Step 1: Record a short, original piece of music/sound of between roughly 3 and 9 seconds intended to be set on repeat.

Step 2: Upload the finished track to the Disquiet Junto group on SoundCloud.

Step 3: Listen to and comment on tracks uploaded by your fellow Disquiet Junto participants.

Length: Your finished work should be between roughly 3 and 9 seconds long.

Deadline: This assignment was made in the evening, California time, on Thursday, December 4, with 11:59pm on the following Monday, December 8, 2014, as the deadline.

Upload: Please when posting your track on SoundCloud, only upload one track for this assignment, and include a description of your process in planning, composing, and recording it. This description is an essential element of the communicative process inherent in the Disquiet Junto.

Title/Tag: When adding your track to the Disquiet Junto group on Soundcloud.com, please include the term “disquiet0153-groovelock” in the title of your track, and as a tag for your track.

Download: It is preferable that your track is set as downloadable, and that it allows for attributed remixing (i.e., a Creative Commons license permitting non-commercial sharing with attribution).

Linking: When posting the track, please be sure to include this information:

More on this 153rd Disquiet Junto project — “Record a short sound intended to be set on repeat” — at:

http://disquiet.com/2014/12/04/disquiet0153-groovelock/

More on the Disquiet Junto at:

http://disquiet.com/junto

Join the Disquiet Junto at:

http://soundcloud.com/groups/disquiet-junto/

Disquiet Junto general discussion takes place at:

http://disquiet.com/forums/

Image associated with this project by Stuart R Brown:

http://flic.kr/p/mFQC3

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This Week in Sound: SoundCloud, Replicants, Comedy, Surveillance

An occasional, lightly annotated clipping service

One-Track Mind: SoundCloud recently added a “repeat single track” function to its web player. This means that if you’re listening to something on SoundCloud you can click a button to have it repeat when it ends, rather than have the service automatically move on to another track. This is a very welcome turn of events. When it comes to audio streaming, we often don’t really hear something the first time we hear it, and often get lost in the continuity. The ability to repeat a single track in some ways having a chance to really pay attention through repetition.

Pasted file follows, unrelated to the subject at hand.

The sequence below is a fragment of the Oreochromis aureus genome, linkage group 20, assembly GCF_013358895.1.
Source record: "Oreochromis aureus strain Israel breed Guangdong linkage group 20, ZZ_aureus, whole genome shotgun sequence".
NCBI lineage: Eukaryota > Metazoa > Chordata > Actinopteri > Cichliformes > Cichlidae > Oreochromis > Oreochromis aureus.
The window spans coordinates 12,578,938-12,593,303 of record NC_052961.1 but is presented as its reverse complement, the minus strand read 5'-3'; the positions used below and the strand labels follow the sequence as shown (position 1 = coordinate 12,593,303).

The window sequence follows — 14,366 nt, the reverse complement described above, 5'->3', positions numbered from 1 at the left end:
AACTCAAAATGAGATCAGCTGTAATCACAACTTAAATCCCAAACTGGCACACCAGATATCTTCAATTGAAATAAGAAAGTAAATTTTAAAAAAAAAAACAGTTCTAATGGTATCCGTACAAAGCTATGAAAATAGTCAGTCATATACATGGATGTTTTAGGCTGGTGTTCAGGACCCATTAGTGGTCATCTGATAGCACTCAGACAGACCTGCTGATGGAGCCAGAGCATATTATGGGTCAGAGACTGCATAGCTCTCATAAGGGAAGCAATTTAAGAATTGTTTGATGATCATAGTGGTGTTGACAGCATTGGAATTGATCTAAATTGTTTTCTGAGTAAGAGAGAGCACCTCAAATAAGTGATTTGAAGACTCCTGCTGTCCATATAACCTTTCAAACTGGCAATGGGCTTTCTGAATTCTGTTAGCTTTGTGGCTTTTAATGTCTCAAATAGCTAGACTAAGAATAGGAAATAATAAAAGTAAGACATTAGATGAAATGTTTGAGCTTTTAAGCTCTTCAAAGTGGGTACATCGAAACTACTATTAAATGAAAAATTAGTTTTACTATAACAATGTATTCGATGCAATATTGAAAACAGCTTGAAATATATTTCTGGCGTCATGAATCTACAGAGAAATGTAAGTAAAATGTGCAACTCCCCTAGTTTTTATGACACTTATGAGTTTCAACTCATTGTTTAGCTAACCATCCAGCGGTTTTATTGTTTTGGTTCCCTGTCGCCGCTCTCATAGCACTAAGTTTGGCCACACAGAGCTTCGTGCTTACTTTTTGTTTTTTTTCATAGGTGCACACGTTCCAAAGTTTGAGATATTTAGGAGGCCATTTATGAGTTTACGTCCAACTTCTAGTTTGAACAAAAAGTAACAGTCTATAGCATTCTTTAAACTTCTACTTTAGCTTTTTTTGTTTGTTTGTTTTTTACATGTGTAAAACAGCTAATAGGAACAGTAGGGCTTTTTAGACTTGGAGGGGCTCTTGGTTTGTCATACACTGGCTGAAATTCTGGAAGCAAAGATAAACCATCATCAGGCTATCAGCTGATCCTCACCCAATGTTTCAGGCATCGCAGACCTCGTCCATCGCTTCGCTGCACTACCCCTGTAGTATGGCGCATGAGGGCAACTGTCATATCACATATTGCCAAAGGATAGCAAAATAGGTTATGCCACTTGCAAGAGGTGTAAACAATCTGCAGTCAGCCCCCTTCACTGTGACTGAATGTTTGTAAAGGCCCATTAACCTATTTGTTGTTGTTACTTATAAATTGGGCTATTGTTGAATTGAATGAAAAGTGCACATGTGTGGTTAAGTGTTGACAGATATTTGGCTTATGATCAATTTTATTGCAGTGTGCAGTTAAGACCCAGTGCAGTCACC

http://disquiet.com/2014/12/01/soundcloud-single-track-repeat/

Replicant Soundscape: Speaking of listening on repeat, this following track has been online since August, but I only just learned of it via an io9.com post about a related subject. The account of “crysknife007″ on YouTube is filled with great “ambient geek sleep aids” such as the sound of the Starship Enterprise’s engines running for 24 hours straight. What follows is the sound of Rick Deckard’s apartment in Blade Runner playing for half a day, so you can imagine you’re a cyberpunk gumshoe when you’re really just sitting at home paying some bills. Though YouTube comments are rightly avoided, a useful follow-up to the track did note that this same sound was later used in Alien for the Nostromo’s medical bay.
https://www.youtube.com/watch?v=O7FhEpif1cA

Ambient Comedy: The BBC has produced a retrospective of Chris Morris (Blue Jam, Four Lions), the British satirist. I had very much hoped to interview Morris for my recent book on the Aphex Twin album Selected Ambient Works Volume II because he used music from the album in his radio and television sketches to especially haunting effect, but sadly he wasn’t available. The BBC retrospective is three hours long and, according to the BBC webpage, will be online for another four weeks:
http://www.bbc.co.uk/programmes/b04sp5pq

New Heights in Eavesdropping: A thorough overview of the U.S. government’s system “Automatic Speech recognition in Reverberant Environments,” aka ASpIRE, an advance speech-recognition tool.
http://www.defenseone.com/technology/2014/12/what-happens-when-spies-can-eavesdrop-any-conversation/100142/

This first appeared in the December 2, 2014, edition of the free Disquiet email newsletter: tinyletter.com/disquiet.